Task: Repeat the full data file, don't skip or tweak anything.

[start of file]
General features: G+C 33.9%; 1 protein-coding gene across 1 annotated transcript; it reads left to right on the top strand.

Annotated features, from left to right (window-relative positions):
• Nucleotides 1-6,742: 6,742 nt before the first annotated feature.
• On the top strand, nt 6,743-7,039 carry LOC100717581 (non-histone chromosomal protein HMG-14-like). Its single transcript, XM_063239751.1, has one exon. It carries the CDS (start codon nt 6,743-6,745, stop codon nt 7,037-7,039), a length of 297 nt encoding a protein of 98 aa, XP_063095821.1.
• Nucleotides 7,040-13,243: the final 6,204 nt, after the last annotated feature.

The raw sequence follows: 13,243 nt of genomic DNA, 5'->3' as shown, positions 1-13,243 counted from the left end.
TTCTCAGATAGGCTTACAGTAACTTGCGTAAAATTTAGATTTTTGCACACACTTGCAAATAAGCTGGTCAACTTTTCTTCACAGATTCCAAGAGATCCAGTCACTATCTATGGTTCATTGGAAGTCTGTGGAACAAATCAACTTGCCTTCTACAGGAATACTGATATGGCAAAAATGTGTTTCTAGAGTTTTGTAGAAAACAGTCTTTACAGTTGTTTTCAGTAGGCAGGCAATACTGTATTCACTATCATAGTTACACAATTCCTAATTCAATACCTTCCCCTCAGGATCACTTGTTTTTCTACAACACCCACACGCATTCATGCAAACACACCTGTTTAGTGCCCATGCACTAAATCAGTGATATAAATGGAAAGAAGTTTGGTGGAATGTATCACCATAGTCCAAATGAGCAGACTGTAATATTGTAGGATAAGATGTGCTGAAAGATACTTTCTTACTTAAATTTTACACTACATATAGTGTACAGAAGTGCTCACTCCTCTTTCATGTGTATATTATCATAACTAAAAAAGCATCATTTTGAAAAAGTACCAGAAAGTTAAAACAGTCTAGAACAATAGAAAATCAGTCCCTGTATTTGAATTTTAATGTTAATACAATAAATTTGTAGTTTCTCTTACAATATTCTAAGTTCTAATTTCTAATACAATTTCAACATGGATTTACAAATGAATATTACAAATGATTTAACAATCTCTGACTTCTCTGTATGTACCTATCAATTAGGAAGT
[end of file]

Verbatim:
General features: G+C 33.9%; 1 protein-coding gene across 1 annotated transcript; it reads left to right on the top strand.

Annotated features, from left to right (window-relative positions):
• Nucleotides 1-6,742: 6,742 nt before the first annotated feature.
• On the top strand, nt 6,743-7,039 carry LOC100717581 (non-histone chromosomal protein HMG-14-like). Its single transcript, XM_063239751.1, has one exon. It carries the CDS (start codon nt 6,743-6,745, stop codon nt 7,037-7,039), a length of 297 nt encoding a protein of 98 aa, XP_063095821.1.
• Nucleotides 7,040-13,243: the final 6,204 nt, after the last annotated feature.

The raw sequence follows: 13,243 nt of genomic DNA, 5'->3' as shown, positions 1-13,243 counted from the left end.
TTCTCAGATAGGCTTACAGTAACTTGCGTAAAATTTAGATTTTTGCACACACTTGCAAATAAGCTGGTCAACTTTTCTTCACAGATTCCAAGAGATCCAGTCACTATCTATGGTTCATTGGAAGTCTGTGGAACAAATCAACTTGCCTTCTACAGGAATACTGATATGGCAAAAATGTGTTTCTAGAGTTTTGTAGAAAACAGTCTTTACAGTTGTTTTCAGTAGGCAGGCAATACTGTATTCACTATCATAGTTACACAATTCCTAATTCAATACCTTCCCCTCAGGATCACTTGTTTTTCTACAACACCCACACGCATTCATGCAAACACACCTGTTTAGTGCCCATGCACTAAATCAGTGATATAAATGGAAAGAAGTTTGGTGGAATGTATCACCATAGTCCAAATGAGCAGACTGTAATATTGTAGGATAAGATGTGCTGAAAGATACTTTCTTACTTAAATTTTACACTACATATAGTGTACAGAAGTGCTCACTCCTCTTTCATGTGTATATTATCATAACTAAAAAAGCATCATTTTGAAAAAGTACCAGAAAGTTAAAACAGTCTAGAACAATAGAAAATCAGTCCCTGTATTTGAATTTTAATGTTAATACAATAAATTTGTAGTTTCTCTTACAATATTCTAAGTTCTAATTTCTAATACAATTTCAACATGGATTTACAAATGAATATTACAAATGATTTAACAATCTCTGACTTCTCTGTATGTACCTATCAATTAGGAAGT